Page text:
[50.]377 U.S. at 555.
[51.]Federalist 356; see supra at notes 26–27; infra at notes 69–70.
[53.]377 U.S. at 558. This was quoted from the opinion of Justice Douglas in Gray v. Sanders, 372 U.S. 368, 381 (1963).
[54.]Supra Chapter 4 at note 38.
[55.]Supra Chapter 1 at note 36.
[56.]As Justice Harlan stated, “the very fact that constitutional amendments were deemed necessary to bring about federal abolition of state restrictions on voting by reason of race (Amendment XV), sex (Amendment XIX) . . . is itself forceful evidence of the common understanding in 1869, 1919 . . . that the Fourteenth Amendment did not empower Congress to legislate in these respects.” Oregon v. Mitchell, 400 U.S. at 202, dissenting and concurring in part.
[57.]88 U.S. (21 Wall.) 162, 175. In United States v. Cruikshank, 92 U.S. 542, 555 (1875), Chief Justice Waite reaffirmed that “the fifteenth amendment has invested the citizens of the United States with a new constitutional right, which is exemption from discrimination in the exercise of the elective franchise on account of race. From this it appears that the right of suffrage is not a necessary attribute of national citizenship” (emphasis added).
[59.]Raoul Berger, Congress v. The Supreme Court 10–11 (1969).
[60.]Quoted in Gordon Wood, The Creation of the American Republic 1776–1787 475 (1969).
[62.]“Book Review,” 19 Am. J. Legal Hist. 66, 67 (1975). Kelly, however, regards efforts to prove that “the Constitution was exclusively a ‘white man’s document’ ” and “to discount the Declaration of Independence” as a lapse into “a priori, fiat technique.” Kelly, “Clio,” supra note 4 at 126 note 26.
[63.]Quoted in 1 Alexis de Tocqueville, Democracy in America 378n (1900).
[65.]See Raoul Berger, Executive Privilege: A Constitutional Myth 103–107 (1974).
[68.]Quoted in 377 U.S. at 564 note 41 (emphasis added). The quotation appears at 1 James Wilson, The Works of James Wilson 406 (R. G. McCloskey ed. 1967).
[69.]1 Wilson, supra note 68 at 407 (emphasis added).
[70.]Id. 409, 411.
[71.]377 U.S. at 565 (emphasis added). Ward Elliott justly states that in Reynolds v. Sims the Court fabricated a “fundamental principle of ‘one person, one vote’ that was exactly the reverse of text and stated intent of the equal protection clause.” Elliott, supra note 1 at 129. As a professor, Solicitor General Robert J. Bork wrote, “Chief Justice Warren’s opinions in this series of [state legislative apportionment] cases are remarkable for their inability to muster a single respectable supporting argument. The principle of one man, one vote . . . runs counter to the text of the fourteenth amendment, the history surrounding its adoption and ratification and the political practice of Americans from Colonial times up to the day the Court invented the new formula.” “Neutral Principles and Some First Amendment Problems,” 47 Ind. L.J. 1, 18 (1971).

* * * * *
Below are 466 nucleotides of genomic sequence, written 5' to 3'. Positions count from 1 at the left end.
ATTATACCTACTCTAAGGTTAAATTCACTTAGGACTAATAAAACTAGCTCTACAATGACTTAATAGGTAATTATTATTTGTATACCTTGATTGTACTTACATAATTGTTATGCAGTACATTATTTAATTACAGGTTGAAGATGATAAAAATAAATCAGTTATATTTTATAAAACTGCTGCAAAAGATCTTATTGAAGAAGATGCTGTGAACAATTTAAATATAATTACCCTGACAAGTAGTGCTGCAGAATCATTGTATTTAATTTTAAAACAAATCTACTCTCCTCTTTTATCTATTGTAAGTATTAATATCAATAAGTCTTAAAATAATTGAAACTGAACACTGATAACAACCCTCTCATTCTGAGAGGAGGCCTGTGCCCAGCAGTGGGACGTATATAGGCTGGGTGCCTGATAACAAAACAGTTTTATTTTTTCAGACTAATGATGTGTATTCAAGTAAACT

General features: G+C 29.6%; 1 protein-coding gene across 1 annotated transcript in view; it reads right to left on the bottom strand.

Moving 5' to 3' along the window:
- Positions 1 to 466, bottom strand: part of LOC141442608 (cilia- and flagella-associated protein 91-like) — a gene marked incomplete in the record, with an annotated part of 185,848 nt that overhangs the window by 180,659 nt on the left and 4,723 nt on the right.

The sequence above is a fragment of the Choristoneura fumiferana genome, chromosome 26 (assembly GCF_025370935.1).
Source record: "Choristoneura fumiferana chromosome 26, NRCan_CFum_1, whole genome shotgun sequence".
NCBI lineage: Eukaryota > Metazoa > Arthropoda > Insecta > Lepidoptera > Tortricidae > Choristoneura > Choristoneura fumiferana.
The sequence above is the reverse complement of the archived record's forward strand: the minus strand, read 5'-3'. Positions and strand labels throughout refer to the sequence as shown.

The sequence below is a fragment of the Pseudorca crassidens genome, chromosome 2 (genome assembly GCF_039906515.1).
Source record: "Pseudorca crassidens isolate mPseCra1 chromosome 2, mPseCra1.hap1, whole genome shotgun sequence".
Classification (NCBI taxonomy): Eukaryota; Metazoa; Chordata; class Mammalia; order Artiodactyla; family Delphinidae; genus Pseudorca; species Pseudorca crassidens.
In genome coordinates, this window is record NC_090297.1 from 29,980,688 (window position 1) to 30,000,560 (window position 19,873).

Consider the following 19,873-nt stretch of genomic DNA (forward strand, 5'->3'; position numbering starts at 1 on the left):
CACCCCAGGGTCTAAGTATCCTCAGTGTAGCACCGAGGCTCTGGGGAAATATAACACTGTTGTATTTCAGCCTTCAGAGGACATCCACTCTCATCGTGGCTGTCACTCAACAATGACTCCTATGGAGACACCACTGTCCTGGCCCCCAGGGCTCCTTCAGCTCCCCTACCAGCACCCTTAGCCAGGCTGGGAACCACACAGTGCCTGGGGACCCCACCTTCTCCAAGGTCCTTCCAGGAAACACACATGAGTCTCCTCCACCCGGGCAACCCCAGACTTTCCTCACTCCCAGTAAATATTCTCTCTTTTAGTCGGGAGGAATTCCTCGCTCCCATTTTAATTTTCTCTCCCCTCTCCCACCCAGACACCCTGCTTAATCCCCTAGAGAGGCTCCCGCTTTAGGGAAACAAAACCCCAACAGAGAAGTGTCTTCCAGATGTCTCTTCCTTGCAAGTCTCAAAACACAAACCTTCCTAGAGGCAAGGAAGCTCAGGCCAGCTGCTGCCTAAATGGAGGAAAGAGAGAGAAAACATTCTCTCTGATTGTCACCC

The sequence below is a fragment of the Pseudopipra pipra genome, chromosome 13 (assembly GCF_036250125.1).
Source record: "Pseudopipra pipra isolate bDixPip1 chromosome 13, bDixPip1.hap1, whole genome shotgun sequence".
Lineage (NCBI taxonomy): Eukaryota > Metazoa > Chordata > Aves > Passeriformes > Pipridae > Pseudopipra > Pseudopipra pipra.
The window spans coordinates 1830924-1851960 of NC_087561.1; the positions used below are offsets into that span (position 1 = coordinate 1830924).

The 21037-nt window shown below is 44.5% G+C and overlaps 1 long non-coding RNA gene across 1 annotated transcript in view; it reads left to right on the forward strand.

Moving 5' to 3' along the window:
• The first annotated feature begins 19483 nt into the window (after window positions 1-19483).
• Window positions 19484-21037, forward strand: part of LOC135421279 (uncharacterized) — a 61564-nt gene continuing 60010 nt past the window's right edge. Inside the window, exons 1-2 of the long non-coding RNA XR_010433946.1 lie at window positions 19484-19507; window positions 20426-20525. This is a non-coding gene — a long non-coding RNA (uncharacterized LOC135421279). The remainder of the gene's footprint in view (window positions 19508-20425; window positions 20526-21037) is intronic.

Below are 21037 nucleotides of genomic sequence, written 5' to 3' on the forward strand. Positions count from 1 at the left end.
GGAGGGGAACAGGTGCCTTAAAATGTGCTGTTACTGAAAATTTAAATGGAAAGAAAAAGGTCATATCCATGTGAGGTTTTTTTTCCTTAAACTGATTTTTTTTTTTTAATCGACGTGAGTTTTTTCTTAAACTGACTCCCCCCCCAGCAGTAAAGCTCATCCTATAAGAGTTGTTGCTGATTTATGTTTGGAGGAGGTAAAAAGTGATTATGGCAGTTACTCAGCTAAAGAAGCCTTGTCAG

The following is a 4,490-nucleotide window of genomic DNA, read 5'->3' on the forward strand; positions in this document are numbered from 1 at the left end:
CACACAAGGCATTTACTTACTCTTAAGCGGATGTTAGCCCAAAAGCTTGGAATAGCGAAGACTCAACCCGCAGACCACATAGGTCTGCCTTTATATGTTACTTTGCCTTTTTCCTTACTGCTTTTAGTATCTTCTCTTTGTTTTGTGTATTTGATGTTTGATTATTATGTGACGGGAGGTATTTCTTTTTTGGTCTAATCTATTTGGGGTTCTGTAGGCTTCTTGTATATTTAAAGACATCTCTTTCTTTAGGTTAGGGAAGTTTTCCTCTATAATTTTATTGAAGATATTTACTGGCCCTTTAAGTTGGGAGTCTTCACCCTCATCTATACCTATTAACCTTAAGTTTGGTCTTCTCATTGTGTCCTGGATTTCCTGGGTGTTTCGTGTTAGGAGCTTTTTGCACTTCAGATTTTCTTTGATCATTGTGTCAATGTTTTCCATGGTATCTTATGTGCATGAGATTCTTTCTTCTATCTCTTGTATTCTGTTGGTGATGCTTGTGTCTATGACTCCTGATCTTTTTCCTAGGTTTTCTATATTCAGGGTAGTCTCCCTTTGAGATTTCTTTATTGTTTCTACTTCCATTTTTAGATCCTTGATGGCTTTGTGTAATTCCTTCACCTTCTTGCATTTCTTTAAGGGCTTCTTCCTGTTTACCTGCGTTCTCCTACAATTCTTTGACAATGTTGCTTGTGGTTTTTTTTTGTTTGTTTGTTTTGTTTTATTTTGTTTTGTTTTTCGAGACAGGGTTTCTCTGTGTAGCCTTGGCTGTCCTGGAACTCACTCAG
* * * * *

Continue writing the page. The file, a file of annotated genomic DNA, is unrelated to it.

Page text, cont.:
[72.]New York Trust Co. v. Eisner, 256 U.S. 345, 349 (1921). Dissenting in a reapportionment case, Justice Stewart stated, “these decisions mark a long step backward into that unhappy era when a majority of the members of this Court . . . convinced themselves and each other that the demands of the Constitution were to be measured not by what it says, but by their own notions of wise policy . . . What the Court has done is to convert a particular political philosophy into a constitutional rule.” Lucas v. Colorado General Assembly, 377 U.S. 713, 747–748 (1964).
[73.]Supra at note 49.
[74.]Oregon v. Mitchell, 400 U.S. at 255–256, dissenting in part.
[75.]Globe 257. Similar statements are collected supra Chapter 1 at note 40.
[76.]400 U.S. at 251.
[77.]Id. 252 note 4.
[78.]See infra Chapter 14 at notes 103–104.
[79.]400 U.S. 257–260.
[81.]See infra at notes 91–93.
[82.]400 U.S. at 260–262. This incident is more fully discussed infra Chapter 6 at notes 38–41.
[83.]400 U.S. at 263.
[85.]Id. 272, 273.
[88.]Supra Chapter 2 at notes 47, 31.
[89.]Globe 3039; and see supra Chapter 4 at note 34.
[90.]400 U.S. at 264.
[92.]Id. 3978, 3979.
[94.]400 U.S. at 264.
[95.]Supra note 40; infra Chapter 7 at note 40. For rejection of another Sumner proposal, see supra Chapter 4 at note 20. A “deep estrangement . . . existed between Sumner and his Republican colleagues . . . More and more Senators came to distrust, when they did not detest, him.” Donald, Sumner II 248. See also supra notes 6 and 28.
[96.]400 U.S. at 266.
[98.]Kendrick 51, 55.
[99.]400 U.S. at 267. Brennan also cites two other Democrats, Boyer of Pennsylvania and Senator Hendricks of Indiana, id. 274.
[100.]Infra Chapter 9.
[101.]400 U.S. at 268.
[102.]Id. 276–277; Van Alstyne 39.
[103.]Reynolds v. Sims, 377 U.S. at 594.
[104.]Globe 2801. See also Senator Reverdy Johnson, supra Chapter 4 note 61.
[105.]400 U.S. at 277.
[106.]Supra Chapter 4.
[107.]Unless evidence is inherently incredible, it must be countered by evidence, not speculation. Supra note 15.